GDB2 | Does climate change affect earthquake risks?
Does climate change affect earthquake risks?
Co-sponsored by JpGU, DGGV, and AGU
Convener: Mary Antonette Beroya-Eitner | Co-conveners: Fabrice Cotton, Kate NelsonECSECS
| Thu, 18 Apr, 08:30–10:15 (CEST)
Room E1
Thu, 08:30
Studies in recent years have provided evidence for the potential link between climate change and increased earthquake activity. For instance, seismicity has been shown to increase in former glaciated regions (Hampel et al., 2010; Stewart et al., 2000). An explanation for this is that glacier melting reduces the massive weight on the earth’s crust, causing it to bounce back through the process known as “isostatic rebound” (Masih, 2018). While this may be applicable in regions of extensive ice sheets like Greenland and Antarctica, the mechanism is less clear in areas of smaller ice caps.
Meanwhile, droughts that are expected to intensify in a warming climate have been identified as another potential trigger for increased seismicity. Alternating periods of drought and heavy rain have been shown to cause the “rise and fall” of mountain ranges (Argus et al., 2017), the resulting stress changes of which could potentially be felt on nearby faults, particularly where these faults are already in a critical state. Amos et al. (2014) also showed that excessive groundwater pumping, which is exacerbated during droughts, may cause stress regime change on nearby faults by “unweighting” the earth’s crust. In the Appenines, trends in the temporal correlation between geodetic displacement and seismicity indicate that the poroelastic deformation resulting from karst aquifer recharge is modulating the occurrence rate of seismicity (D’Agostino et al., 2018, Picozzi et al., 2022)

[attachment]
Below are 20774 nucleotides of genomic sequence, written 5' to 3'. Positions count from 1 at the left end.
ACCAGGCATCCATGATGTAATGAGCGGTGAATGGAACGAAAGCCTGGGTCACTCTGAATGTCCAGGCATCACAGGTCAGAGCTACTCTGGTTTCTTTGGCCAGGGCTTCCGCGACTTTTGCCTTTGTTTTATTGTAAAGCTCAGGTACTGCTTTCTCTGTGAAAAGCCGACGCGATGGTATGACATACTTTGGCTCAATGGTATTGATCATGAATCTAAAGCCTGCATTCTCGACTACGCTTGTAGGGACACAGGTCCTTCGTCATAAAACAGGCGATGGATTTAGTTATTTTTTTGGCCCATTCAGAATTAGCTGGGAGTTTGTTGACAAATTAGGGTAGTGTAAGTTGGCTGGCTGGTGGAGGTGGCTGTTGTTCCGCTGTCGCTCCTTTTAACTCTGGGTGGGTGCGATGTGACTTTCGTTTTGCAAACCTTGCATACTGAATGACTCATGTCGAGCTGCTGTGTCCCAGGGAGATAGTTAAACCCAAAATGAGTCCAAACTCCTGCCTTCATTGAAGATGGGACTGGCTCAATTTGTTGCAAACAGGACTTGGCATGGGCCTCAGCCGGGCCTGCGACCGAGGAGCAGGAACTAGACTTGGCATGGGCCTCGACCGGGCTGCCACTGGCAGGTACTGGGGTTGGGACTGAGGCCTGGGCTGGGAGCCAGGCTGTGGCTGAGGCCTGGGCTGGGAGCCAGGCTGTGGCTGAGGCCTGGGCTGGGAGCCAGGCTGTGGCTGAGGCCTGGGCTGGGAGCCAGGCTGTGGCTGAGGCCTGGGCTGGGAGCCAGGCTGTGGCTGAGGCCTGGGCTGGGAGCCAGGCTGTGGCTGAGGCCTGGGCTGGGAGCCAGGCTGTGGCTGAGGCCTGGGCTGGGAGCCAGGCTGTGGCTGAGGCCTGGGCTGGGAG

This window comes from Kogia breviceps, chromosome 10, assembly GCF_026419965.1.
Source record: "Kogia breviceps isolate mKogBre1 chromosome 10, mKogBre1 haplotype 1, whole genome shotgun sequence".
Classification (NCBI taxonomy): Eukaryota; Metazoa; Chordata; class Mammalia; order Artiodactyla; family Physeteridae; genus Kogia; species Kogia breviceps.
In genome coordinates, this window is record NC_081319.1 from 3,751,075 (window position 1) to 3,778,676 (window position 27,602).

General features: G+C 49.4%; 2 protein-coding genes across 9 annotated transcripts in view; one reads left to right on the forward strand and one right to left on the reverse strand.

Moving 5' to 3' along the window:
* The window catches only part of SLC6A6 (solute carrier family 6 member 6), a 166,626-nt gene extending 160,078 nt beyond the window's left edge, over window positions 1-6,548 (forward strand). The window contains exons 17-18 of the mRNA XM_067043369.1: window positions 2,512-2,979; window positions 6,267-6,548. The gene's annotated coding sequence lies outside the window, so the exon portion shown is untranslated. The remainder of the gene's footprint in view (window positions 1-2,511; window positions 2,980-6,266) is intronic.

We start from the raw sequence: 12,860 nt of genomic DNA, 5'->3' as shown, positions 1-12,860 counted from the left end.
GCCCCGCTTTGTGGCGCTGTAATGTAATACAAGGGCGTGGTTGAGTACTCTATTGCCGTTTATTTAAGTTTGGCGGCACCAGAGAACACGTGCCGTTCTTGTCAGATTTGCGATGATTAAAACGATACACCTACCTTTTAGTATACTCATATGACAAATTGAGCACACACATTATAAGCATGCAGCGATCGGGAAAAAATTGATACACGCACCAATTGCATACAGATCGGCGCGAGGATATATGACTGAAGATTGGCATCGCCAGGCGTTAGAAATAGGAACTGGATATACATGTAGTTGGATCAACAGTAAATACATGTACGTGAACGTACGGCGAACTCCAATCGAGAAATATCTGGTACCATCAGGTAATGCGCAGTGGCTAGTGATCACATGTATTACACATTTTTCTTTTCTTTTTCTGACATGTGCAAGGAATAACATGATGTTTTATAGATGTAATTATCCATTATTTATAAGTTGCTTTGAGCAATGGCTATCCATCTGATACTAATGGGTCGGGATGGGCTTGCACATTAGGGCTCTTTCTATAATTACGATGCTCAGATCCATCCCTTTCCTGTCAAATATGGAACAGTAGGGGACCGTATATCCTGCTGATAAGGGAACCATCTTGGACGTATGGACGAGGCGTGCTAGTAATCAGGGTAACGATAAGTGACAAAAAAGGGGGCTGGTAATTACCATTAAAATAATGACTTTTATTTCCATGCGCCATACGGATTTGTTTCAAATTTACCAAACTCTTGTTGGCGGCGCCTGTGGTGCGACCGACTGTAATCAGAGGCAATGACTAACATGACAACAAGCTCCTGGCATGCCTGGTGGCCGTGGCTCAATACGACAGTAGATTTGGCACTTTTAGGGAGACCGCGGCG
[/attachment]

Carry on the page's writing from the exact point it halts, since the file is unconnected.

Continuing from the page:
Moreover, a recent study (Steer et al., 2020) shows that typhoons, which are expected to intensify in the future, could temporarily change the seismicity of a region significantly. Super typhoons could cause extensive erosion and landslides, removing enormous loads that could then change the state of stress in the upper part of the Earth’s crust. Li et al. (2020) arrived at a similar conclusion, attributing several M>6 earthquakes in Central Taiwan to typhoon-induced erosion and landslides.
From the foregoing, are we now really uncovering how deeply sensitive our planet is, and how interconnected its systems are? Could changes in our atmospheric, hydrospheric and cryospheric systems as a result of climate change really bring about damaging geospheric processes such as earthquakes? Where are we in terms of understanding this connection? How will this affect the way we evaluate and mitigate seismic risks? These are among the questions we are hoping our proposed Great Debate session can shed light to.

Session assets

Session materials

Programme: Thu, 18 Apr | Room E1

Chairpersons: Mary Antonette Beroya-Eitner, Fabrice Cotton